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psychics

January 3 roundup

by Walter Olson on January 3, 2014

  • Taxpayers on hook: “N.J. boy left blind and brain-damaged after being beaten by father awarded $166M by jury” [Newark Star-Ledger]
  • “Psychic Love Spell Center stole my money, lawyer alleges in lawsuit” [Houston; ABA Journal]
  • “You can’t win these suits… Move on with your life.” Good advice for someone falsely accused of rape? [Roxanne Jones, CNN]
  • Critical look at California judge’s lead paint ruling [Daniel Fisher/Forbes, earlier here, here]
  • $6 check and apology over “F-word”: “Pub owner’s sarcastic response to Starbucks cease-and-desist letter goes viral” [ABA Journal]
  • Suburb doesn’t want to accept public transit, but feds force its hand by use of controversial disparate impact theory [Dayton Daily News]
  • Randy Barnett: libertarianism as a vehicle for moderation, toleration and social peace [Chapman Law Review/SSRN; one of my favorite academic papers from last year]

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“A North Hollywood woman has filed suit against her psychic reader, claiming the medium fraudulently took her $11,000 without lifting a curse on the plaintiff’s love life.” [Molly McDonough, ABA Journal; our all-time-classic psychic fraud lawsuit]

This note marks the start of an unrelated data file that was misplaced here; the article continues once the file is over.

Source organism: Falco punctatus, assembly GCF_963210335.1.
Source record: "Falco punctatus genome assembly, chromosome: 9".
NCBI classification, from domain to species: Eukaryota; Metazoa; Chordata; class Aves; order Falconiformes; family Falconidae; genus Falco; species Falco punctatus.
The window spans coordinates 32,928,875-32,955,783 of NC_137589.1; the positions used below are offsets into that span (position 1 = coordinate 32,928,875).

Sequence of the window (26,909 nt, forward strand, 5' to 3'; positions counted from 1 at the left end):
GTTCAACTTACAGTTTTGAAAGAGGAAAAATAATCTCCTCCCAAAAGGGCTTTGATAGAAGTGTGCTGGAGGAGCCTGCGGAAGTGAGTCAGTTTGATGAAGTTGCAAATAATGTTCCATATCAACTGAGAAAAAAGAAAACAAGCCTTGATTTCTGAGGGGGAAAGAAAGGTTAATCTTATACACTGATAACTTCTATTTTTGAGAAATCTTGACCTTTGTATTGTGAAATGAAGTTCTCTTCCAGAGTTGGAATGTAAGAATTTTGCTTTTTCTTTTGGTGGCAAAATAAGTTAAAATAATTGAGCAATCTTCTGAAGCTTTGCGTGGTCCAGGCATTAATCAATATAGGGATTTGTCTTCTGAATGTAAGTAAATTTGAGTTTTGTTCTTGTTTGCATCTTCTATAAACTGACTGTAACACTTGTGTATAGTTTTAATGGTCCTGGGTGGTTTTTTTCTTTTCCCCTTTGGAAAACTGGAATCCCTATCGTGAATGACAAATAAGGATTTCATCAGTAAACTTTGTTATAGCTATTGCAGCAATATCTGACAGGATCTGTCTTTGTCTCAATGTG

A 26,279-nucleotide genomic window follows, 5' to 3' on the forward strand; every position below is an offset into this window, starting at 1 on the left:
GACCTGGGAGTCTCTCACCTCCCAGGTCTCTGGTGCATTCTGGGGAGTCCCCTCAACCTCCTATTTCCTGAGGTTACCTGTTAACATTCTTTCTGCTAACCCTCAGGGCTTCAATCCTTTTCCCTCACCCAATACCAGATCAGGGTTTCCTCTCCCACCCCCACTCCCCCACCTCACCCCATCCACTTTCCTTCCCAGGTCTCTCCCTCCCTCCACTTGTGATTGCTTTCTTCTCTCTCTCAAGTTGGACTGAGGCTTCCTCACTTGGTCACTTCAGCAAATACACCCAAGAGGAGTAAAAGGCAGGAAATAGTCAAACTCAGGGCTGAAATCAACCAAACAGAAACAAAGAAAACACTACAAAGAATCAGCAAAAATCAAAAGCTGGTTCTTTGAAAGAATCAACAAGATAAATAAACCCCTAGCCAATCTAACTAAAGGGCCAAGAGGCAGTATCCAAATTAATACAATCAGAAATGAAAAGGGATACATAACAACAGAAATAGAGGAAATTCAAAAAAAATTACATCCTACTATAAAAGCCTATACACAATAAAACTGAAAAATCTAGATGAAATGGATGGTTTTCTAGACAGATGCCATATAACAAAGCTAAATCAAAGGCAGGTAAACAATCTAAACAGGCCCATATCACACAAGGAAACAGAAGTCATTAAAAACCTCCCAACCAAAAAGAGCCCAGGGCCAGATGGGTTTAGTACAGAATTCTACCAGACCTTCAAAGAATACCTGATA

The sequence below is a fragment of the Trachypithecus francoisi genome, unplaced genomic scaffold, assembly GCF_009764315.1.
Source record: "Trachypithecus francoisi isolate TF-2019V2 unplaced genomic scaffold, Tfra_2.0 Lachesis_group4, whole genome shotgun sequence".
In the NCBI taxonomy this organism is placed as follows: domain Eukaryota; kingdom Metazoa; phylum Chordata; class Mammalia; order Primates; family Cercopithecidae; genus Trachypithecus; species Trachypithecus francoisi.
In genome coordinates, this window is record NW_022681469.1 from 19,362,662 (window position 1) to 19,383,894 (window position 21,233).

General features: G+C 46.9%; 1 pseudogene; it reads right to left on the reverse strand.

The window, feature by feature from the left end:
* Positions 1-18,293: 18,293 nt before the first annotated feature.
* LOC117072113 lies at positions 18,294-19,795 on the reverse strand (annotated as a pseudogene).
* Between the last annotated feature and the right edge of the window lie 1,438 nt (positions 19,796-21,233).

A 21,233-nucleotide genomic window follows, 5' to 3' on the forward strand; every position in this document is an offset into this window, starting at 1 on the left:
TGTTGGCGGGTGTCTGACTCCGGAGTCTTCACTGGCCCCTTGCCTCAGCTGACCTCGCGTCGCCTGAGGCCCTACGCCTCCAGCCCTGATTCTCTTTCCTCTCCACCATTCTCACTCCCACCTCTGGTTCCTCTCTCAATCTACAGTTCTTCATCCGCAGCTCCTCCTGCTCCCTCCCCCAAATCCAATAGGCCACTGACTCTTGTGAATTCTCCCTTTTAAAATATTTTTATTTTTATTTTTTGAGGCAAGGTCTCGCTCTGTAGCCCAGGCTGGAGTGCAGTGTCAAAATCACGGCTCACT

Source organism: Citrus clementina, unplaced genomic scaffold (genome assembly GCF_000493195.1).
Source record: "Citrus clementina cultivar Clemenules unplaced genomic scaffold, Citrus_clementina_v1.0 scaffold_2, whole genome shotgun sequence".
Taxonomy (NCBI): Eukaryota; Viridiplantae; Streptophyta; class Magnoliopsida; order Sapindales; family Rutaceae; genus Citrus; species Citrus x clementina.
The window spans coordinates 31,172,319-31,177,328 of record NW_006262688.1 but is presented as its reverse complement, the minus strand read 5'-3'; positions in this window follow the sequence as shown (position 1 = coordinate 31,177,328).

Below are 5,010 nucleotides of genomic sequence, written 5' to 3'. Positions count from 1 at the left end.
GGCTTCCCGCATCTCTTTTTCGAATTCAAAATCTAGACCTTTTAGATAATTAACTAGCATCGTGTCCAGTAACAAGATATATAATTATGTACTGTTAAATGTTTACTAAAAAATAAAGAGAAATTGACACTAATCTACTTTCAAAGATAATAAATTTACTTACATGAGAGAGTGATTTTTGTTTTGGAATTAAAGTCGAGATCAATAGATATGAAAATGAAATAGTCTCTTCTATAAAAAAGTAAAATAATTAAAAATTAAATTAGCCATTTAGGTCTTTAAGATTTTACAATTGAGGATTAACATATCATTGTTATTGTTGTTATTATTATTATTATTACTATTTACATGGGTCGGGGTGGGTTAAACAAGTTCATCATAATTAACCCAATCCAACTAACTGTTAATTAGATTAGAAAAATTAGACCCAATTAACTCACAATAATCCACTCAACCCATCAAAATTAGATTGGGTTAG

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“Charles W. Silveira, in a lawsuit filed in Morristown on Monday, claims Ava T. Miller of Mendham required large cash payments to buy enough gold to make a statue that would ward off the negativity allegedly surrounding him.” [Morristown, N.J. Daily Record via Obscure Store, Newark Star-Ledger] For another New Jersey lawsuit over disappointment with psychic services with even more colorful facts, see Jun. 20, 2001.

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Newsweek reports on Laura Day, a $10,000-per-month psychic to the powerful, who’s gained a few clients in the legal profession:

A Manhattan attorney who serves as special counsel to several white-shoe law firms has used Day’s insights to help her select juries and anticipate the opposing team’s arguments. “Day saves me thousands of minutes on my cell phone” working a case, says the attorney, who also didn’t want to be publicly identified.

Day denies that she has psychic powers, per se; rather, she has “intuition,” a term more palatable to her clients, “red-meat-eating, Barneys-shopping, Type A personalities.” (The $10,000-a-Month Psychic, Newsweek, Jun 30.)

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